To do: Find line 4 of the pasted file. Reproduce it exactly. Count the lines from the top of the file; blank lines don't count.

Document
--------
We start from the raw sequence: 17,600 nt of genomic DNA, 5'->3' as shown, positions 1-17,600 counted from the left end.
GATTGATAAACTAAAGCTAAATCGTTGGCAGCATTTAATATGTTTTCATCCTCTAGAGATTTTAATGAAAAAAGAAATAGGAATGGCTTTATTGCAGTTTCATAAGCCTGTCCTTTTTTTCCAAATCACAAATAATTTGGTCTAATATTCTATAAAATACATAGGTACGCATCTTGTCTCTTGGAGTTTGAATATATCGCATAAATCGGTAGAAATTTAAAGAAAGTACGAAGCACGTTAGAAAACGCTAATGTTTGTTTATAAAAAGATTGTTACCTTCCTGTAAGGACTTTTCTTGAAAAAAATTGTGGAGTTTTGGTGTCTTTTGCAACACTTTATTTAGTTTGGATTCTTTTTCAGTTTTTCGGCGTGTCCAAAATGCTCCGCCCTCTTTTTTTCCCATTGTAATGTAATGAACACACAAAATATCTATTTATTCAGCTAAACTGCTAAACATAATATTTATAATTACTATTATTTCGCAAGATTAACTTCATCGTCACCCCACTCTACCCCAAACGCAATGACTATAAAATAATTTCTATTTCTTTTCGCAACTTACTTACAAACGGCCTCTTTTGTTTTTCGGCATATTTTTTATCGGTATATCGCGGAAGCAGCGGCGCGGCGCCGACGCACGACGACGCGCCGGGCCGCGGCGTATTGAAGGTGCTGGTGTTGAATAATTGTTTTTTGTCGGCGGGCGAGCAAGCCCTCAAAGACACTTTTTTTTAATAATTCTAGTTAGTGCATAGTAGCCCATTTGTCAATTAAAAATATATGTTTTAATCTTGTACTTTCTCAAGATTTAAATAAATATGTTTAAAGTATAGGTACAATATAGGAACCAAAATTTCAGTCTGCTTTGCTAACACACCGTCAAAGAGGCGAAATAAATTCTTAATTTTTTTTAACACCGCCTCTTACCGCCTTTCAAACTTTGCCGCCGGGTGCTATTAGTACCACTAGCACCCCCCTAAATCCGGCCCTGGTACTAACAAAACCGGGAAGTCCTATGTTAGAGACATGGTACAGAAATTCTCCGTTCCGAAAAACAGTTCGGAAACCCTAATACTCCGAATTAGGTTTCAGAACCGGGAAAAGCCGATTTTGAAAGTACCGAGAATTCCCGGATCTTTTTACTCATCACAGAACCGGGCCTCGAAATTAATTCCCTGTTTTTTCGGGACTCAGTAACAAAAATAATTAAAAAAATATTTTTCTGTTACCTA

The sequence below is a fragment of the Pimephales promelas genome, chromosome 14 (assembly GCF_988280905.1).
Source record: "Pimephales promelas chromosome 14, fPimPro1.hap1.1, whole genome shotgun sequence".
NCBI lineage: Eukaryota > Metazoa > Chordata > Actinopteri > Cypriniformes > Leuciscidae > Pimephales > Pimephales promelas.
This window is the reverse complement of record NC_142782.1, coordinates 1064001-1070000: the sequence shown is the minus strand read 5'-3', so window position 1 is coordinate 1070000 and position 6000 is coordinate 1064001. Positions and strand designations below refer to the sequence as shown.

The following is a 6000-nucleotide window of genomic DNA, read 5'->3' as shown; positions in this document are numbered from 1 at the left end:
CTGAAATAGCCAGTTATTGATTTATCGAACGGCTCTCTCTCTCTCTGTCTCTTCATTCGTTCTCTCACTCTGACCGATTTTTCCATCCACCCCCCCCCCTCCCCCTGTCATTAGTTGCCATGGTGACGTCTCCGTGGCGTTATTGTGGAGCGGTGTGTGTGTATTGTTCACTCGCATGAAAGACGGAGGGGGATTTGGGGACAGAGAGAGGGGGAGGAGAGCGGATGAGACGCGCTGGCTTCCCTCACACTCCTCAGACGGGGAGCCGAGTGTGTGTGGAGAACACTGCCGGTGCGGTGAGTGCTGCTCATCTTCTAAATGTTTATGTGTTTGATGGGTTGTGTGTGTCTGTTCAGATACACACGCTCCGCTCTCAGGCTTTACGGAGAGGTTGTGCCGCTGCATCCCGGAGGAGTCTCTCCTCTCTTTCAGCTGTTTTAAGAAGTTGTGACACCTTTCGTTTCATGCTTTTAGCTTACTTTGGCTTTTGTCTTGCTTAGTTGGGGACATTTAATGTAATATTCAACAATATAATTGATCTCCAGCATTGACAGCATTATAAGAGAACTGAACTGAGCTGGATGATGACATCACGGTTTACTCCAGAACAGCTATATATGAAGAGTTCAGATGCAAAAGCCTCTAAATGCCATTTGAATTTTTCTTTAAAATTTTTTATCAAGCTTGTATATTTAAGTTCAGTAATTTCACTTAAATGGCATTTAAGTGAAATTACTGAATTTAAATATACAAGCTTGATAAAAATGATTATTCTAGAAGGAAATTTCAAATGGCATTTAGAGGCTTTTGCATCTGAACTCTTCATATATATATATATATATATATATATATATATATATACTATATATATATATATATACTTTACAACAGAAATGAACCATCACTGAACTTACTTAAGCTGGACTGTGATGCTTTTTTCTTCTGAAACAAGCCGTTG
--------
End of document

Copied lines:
Source record: "Pimephales promelas chromosome 14, fPimPro1.hap1.1, whole genome shotgun sequence".